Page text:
A joint Fermilab/SLAC publication

The Tevatron brings it on

12/01/06

As work continues to complete the Large Hadron Collider in Europe and plans develop around the world for an International Linear Collider, one accelerator at the energy frontier is open for business right now. At Fermilab in Batavia, Illinois, the Tevatron collider is making discoveries.

The Tevatron brings it on
by Mike Perricone

Photos: Sandbox Studio

 

As work continues to complete the Large Hadron Collider in Europe and plans develop around the world for an International Linear Collider, one accelerator at the energy frontier is open for business right now. At Fermilab in Batavia, Illinois, the Tevatron collider is making discoveries.

Michael Weber is working late this Tuesday night in mid-November, crunching data from his desk in a cubicle in Fermilab's DZero building. He's analyzing data collected by the DZero collider experiment. He is determined to wring every drop of information from the experiment's vast and growing hoard of data. Just across the Tevatron ring, the scene is similar for Laura Sartori, working on the CDF experiment. Michael and Laura are looking for discoveries that could change particle physics forever. And the clock is ticking.

Michael and Laura are not alone—far from it. Almost 1400 scientists, members of the CDF and DZero collaborations, are pouring on the effort to make the most of the US accelerator's final run before CERN's Large Hadron Collider takes over the energy frontier later in the decade. Long after normal working hours, the lights burn in the cubicles of the CDF and DZero offices as experimenters search for the tell-tale tracks that might lead them toward a sighting of supersymmetry, extra dimensions, dark matter, exotic particles, and a host of other phenomena that no one on the planet has ever seen before.

Spurring them on is the fact that prospects for discovery look good for the Tevatron. The upgraded collider is producing more proton-antiproton collisions than ever before; the tuned-up CDF and DZero particle detectors track subatomic processes with unprecedented precision; and ever-sharper analysis tools tease secrets out of the floods of data with rapidly increasing sophistication.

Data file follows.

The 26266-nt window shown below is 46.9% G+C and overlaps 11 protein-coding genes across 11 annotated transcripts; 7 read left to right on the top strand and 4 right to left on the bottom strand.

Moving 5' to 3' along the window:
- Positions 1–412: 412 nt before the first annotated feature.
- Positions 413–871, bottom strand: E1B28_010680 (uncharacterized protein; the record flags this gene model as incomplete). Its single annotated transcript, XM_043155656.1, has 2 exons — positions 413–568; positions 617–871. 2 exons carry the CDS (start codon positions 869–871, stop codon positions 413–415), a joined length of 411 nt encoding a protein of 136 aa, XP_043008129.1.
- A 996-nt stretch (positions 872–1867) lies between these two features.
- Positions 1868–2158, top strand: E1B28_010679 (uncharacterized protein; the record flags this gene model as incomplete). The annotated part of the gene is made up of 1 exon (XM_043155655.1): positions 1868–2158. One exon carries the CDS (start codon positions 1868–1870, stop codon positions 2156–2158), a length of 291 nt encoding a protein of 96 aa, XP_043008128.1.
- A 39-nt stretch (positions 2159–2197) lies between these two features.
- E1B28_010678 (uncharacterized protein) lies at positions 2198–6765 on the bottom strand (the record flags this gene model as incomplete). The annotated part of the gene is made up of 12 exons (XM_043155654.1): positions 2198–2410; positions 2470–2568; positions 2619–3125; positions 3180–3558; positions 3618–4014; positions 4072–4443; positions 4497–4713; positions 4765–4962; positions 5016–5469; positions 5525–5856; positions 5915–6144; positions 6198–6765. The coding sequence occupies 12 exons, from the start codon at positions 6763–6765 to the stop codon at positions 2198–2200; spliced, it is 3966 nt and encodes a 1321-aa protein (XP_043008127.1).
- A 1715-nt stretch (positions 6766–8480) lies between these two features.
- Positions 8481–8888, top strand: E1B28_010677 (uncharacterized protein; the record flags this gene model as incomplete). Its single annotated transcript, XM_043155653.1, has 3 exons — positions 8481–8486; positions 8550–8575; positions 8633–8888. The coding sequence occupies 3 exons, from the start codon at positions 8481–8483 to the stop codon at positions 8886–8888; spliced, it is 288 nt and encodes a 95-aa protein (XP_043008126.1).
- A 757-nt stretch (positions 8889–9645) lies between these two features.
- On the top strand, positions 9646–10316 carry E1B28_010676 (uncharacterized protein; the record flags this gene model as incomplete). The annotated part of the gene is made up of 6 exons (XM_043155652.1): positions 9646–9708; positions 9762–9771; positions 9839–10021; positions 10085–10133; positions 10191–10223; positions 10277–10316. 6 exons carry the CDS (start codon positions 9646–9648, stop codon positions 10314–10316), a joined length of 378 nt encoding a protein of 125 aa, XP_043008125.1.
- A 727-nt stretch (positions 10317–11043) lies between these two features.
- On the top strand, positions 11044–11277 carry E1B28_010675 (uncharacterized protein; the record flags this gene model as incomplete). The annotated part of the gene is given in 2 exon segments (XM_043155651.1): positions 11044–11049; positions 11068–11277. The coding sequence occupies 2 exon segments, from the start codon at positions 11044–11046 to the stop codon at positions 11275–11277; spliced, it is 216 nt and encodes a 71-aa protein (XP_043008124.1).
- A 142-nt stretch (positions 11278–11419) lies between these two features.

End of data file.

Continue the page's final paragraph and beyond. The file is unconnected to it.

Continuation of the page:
"These kids are out there working every night," says physicist Hugh Montgomery, Fermilab associate director and former DZero spokesperson. "They see something, and they make a plot, and they're coming up with discoveries every night. Nobody else in the world will see that data and that result before breakfast the next day. That's the thrill of being an experimentalist."


All out for the final run

With all its thrills and heroic efforts, what results from the Tevatron would count as a success? To Fermilab's Montgomery, the performance of the Tevatron proton-antiproton collider during Run II has already succeeded.

"We're operating the highest-energy machine in the world, and it's producing more luminosity than ever before," he says. "All the work we've done is a platform for discovery, though we don't know what that will be. The job of the machine builder is to provide the wherewithal to perform experiments, and the job of the experimenter is to use that wherewithal to good effect."

The CDF and DZero experiments have more "wherewithal" because Tevatron upgrades over the past three years have taken the venerable accelerator to new heights of luminosity. The Tevatron can now produce in two months as many collisions as it did for the entire Run I (1992 to 1996). Every stage of the accelerator chain was improved, often with a series of 10-percent-improvements adding up to significant gains.

Since October 2003, the Tevatron peak luminosity, the maximum collision rate, has risen by a factor of five (from 4 x 1031 to 2 x 1032 cm-2 sec-1), breaking records one after another. The total luminosity is close to 2 inverse femtobarns per experiment, ten times the luminosity of Run I. The numbers will continue to rise substantially, and each experiment may collect as many as 8 inverse femtobarns before Run II hits the finish line. With that total, Fermilab scientists expect to hit their marks in their physics goals and keep alive their chance of discovering a long-sought-after particle—the Higgs boson.